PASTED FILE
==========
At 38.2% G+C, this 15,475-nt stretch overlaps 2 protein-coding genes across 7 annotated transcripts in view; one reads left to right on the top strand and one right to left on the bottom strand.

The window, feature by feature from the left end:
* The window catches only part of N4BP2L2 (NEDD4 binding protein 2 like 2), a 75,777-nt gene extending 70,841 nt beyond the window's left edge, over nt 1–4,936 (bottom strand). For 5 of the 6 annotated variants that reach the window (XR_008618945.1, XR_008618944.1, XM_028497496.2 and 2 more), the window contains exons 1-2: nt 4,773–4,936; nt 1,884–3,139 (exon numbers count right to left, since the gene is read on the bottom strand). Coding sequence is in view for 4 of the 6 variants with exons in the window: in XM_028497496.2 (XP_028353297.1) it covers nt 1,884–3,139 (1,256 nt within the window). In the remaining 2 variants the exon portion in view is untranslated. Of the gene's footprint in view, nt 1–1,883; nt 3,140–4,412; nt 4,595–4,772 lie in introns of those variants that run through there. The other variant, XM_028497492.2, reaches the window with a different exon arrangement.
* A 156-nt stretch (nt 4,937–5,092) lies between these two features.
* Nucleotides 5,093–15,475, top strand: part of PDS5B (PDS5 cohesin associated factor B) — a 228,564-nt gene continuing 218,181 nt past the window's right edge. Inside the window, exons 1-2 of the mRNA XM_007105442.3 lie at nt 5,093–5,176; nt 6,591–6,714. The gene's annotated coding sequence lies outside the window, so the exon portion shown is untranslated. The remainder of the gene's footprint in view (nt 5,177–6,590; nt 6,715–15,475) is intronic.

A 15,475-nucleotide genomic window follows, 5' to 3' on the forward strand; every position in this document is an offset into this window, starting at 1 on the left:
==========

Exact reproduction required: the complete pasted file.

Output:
At 38.2% G+C, this 15,475-nt stretch overlaps 2 protein-coding genes across 7 annotated transcripts in view; one reads left to right on the top strand and one right to left on the bottom strand.

The window, feature by feature from the left end:
* The window catches only part of N4BP2L2 (NEDD4 binding protein 2 like 2), a 75,777-nt gene extending 70,841 nt beyond the window's left edge, over nt 1–4,936 (bottom strand). For 5 of the 6 annotated variants that reach the window (XR_008618945.1, XR_008618944.1, XM_028497496.2 and 2 more), the window contains exons 1-2: nt 4,773–4,936; nt 1,884–3,139 (exon numbers count right to left, since the gene is read on the bottom strand). Coding sequence is in view for 4 of the 6 variants with exons in the window: in XM_028497496.2 (XP_028353297.1) it covers nt 1,884–3,139 (1,256 nt within the window). In the remaining 2 variants the exon portion in view is untranslated. Of the gene's footprint in view, nt 1–1,883; nt 3,140–4,412; nt 4,595–4,772 lie in introns of those variants that run through there. The other variant, XM_028497492.2, reaches the window with a different exon arrangement.
* A 156-nt stretch (nt 4,937–5,092) lies between these two features.
* Nucleotides 5,093–15,475, top strand: part of PDS5B (PDS5 cohesin associated factor B) — a 228,564-nt gene continuing 218,181 nt past the window's right edge. Inside the window, exons 1-2 of the mRNA XM_007105442.3 lie at nt 5,093–5,176; nt 6,591–6,714. The gene's annotated coding sequence lies outside the window, so the exon portion shown is untranslated. The remainder of the gene's footprint in view (nt 5,177–6,590; nt 6,715–15,475) is intronic.

A 15,475-nucleotide genomic window follows, 5' to 3' on the forward strand; every position in this document is an offset into this window, starting at 1 on the left: